Poet Peter Sears well versed in his work as teacher, activist

by: COURTESY OF OREGON ARTS COMMISSION - Peter Sears, 77, the new Oregon Poet Laureate, still loves to write poetry and talk about poetry. He moved to Oregon in 1974 and served as writer-in-residence at Reed College. He lives in Corvallis, but also keeps a home in Portland. Last week, Peter Sears was named Oregon Poet Laureate, a title he never really dreamed he would earn. Originally from New York, Sears was more interested in other things.

“I loved sports and hanging out and stuff like that,” Sears says. “I came into it (poetry) sort of willy-nilly, screwing around.”

It soon became clear that Sears had a talent for poetry, though. He has published three full-length collections of poetry: “Tour” (1987), “The Brink” (1999) and “Green Diver” (2009). A fourth collection of poems, “Small Talk” will be published this year.

Sears originally came to Oregon in 1974 as writer-in-residence at Reed College. He lives with his wife in Corvallis and they keep a home in Portland.

The Portland Tribune caught up with Sears, now 77, to talk about becoming Oregon Poet Laureate and the role of poetry in the world today. Sears was more than happy to talk, though there may have been a reason for that.

“It’s this coffee,” Sears says. “I’ve had too much coffee.”

Portland Tribune: How does it feel to be named Oregon Poet Laureate?

Peter Sears: Well, you never quite know what’s going to happen in the public — how the public is going to respond to something, whether they think you’re wonderful or they think you’re an idiot. You don’t know. Somebody nominated me, and they liked the nomination.

Tribune: How important is it culturally for Oregon to have a Poet Laureate?

Sears: It makes a poet available to an awful lot of people all over the place. They can say, “We want this guy to come out here.” Say you’re a painter, there’s no way to be invited out to a place. It would be quite a production. Poetry isn’t a big production. It’s easy to do. Somebody can say, “We’d like you to come out and give a reading and a workshop.” That’s simple.

Tribune: Talk about the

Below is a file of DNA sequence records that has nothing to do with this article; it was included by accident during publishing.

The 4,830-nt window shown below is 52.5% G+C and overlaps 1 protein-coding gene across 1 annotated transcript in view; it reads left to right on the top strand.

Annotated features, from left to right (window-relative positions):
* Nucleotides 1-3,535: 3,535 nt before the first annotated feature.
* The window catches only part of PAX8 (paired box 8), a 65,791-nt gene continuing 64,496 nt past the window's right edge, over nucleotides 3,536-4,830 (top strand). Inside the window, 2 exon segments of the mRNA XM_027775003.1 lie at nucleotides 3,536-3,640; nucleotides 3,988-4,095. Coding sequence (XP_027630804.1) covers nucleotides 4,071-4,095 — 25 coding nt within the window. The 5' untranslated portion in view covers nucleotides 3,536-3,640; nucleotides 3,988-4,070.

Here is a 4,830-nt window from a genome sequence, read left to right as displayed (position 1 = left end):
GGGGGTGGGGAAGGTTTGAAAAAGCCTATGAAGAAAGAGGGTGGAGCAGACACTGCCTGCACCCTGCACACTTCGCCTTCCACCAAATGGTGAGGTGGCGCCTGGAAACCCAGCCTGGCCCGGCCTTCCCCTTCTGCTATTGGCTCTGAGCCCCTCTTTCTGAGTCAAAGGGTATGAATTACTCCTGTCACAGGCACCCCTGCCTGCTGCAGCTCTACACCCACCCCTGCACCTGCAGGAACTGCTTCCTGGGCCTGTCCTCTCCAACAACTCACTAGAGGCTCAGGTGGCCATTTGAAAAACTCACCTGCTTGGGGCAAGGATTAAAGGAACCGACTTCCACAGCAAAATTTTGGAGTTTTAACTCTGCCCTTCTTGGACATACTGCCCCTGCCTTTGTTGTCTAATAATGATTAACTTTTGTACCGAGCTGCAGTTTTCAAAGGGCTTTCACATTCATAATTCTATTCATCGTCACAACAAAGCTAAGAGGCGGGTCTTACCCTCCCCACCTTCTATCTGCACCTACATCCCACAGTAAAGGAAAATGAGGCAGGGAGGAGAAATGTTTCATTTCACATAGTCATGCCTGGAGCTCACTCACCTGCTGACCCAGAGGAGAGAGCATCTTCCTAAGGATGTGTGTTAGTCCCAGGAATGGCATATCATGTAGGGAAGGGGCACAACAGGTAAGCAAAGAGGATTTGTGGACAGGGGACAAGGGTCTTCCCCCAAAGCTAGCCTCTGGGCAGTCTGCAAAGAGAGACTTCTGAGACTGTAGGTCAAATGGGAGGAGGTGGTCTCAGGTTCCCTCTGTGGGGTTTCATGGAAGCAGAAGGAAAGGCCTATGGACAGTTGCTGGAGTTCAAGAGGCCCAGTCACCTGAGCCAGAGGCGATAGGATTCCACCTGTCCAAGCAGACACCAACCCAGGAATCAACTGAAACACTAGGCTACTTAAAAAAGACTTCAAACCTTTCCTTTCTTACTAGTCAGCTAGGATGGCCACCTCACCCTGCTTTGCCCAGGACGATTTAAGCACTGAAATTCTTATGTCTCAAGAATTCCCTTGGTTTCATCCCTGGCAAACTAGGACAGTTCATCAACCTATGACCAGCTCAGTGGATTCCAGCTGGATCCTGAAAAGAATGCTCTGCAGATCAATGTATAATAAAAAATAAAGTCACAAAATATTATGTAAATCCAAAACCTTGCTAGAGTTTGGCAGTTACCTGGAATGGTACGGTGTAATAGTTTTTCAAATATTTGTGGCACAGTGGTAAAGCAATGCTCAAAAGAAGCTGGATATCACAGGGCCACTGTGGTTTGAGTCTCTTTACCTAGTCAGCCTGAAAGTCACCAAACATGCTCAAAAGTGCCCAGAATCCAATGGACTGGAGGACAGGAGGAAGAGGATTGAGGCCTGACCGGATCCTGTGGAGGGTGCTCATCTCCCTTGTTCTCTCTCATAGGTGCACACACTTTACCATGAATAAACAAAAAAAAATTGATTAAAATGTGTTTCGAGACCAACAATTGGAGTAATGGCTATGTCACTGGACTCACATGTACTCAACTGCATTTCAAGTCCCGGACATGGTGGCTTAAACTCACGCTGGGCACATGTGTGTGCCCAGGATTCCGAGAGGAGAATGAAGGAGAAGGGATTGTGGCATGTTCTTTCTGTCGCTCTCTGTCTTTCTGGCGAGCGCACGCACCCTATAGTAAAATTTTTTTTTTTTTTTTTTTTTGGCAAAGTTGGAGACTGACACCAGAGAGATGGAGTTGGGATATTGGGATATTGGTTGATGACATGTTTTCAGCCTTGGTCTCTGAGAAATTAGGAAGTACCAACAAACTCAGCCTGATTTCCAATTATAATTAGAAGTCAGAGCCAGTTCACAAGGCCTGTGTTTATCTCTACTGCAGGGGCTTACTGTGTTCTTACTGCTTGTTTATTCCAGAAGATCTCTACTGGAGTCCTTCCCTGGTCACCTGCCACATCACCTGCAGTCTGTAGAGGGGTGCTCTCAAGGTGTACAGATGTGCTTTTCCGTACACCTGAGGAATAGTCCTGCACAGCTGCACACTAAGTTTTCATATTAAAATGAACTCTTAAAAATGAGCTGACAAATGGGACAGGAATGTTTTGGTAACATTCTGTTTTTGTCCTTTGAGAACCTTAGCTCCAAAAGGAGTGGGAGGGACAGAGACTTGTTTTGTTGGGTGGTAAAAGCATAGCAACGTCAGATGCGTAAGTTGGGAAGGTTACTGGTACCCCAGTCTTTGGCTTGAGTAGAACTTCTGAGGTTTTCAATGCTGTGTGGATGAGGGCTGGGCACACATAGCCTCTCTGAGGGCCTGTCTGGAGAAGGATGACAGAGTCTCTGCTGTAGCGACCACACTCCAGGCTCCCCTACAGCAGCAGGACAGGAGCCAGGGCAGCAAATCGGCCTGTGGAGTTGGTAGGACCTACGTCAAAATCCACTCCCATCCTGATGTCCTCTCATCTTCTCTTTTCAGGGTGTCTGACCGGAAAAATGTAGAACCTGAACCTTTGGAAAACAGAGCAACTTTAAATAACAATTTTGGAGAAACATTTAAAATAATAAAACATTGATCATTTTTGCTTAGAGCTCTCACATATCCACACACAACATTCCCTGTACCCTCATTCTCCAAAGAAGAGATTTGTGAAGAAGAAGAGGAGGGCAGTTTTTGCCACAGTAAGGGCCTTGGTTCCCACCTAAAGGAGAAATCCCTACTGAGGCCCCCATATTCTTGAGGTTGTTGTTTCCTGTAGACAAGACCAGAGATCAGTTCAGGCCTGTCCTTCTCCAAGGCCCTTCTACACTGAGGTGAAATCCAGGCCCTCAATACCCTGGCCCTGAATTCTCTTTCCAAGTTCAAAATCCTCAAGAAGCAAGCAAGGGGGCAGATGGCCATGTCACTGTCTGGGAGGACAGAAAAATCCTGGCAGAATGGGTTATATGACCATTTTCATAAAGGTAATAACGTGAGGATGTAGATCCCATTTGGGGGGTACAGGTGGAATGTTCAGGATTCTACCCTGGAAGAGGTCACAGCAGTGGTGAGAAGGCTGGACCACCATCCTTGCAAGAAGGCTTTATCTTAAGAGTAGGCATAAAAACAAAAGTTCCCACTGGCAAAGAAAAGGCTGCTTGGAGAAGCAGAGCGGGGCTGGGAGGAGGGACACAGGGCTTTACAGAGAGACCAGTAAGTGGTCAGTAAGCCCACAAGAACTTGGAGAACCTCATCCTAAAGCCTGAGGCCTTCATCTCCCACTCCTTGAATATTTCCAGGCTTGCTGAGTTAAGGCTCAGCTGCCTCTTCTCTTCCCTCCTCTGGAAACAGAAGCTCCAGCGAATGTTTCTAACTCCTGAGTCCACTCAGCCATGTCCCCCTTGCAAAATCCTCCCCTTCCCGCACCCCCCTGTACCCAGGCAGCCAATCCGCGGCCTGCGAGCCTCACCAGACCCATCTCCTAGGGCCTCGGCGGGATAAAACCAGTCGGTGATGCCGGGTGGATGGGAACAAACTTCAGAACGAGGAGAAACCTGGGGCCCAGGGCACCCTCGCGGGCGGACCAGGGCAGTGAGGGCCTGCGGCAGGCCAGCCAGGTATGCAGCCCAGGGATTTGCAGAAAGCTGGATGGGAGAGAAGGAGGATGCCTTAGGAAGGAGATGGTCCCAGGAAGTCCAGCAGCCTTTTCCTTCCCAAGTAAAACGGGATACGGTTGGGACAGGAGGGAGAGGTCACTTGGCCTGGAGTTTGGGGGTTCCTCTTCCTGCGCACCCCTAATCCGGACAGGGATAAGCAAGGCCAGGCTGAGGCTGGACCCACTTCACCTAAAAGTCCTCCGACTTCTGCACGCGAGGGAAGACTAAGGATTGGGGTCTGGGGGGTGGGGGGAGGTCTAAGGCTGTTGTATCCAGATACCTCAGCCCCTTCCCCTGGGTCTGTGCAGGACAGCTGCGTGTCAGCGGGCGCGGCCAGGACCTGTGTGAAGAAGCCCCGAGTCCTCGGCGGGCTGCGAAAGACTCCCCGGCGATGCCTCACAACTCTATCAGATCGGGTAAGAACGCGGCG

current state of poetry in our society.

Sears: With the new digital stuff, it’s out there quite a bit because it’s more portable. You just put a poem on a blog or a website and it’s pretty easy to do. It’s not exactly an industry in the sense of money and product and sales. It’s never mentioned in the New York Times Book Review really, because it’s not part of the business. But people like it, they buy it, they read it, they go to readings, they go to workshops.

Tribune: For some of our readers who haven’t had a chance to read your poetry, how would you describe it to them?

Sears: The important thing is that the language is accessible. The diction of poetry as an idea for people is off-putting. They think its fancy-pants and obscure. The value of modern poetry is it’s in the language of the people. That’s really what Chaucer did. I’m writing to the people. I’d also like to think it’s interesting because it’s condensed, it’s tight. It couldn’t be anything else. It couldn’t be a movie, it couldn’t be a short story. It makes sense as a poem. My poetry is what a lot of people call edgy. It has a barb to it. I’m willing to write and like to write about all kinds of hard things. I like poetry as confrontation. You’re sick, or you’re suffering, or you did something bad, and I write about it to try to grasp it, to try to live it, to try to embody it, to try to go on from it.

Tribune: You’ve had a prolific career. Is there a poem, or a collection of poems that you feel is the best work you’ve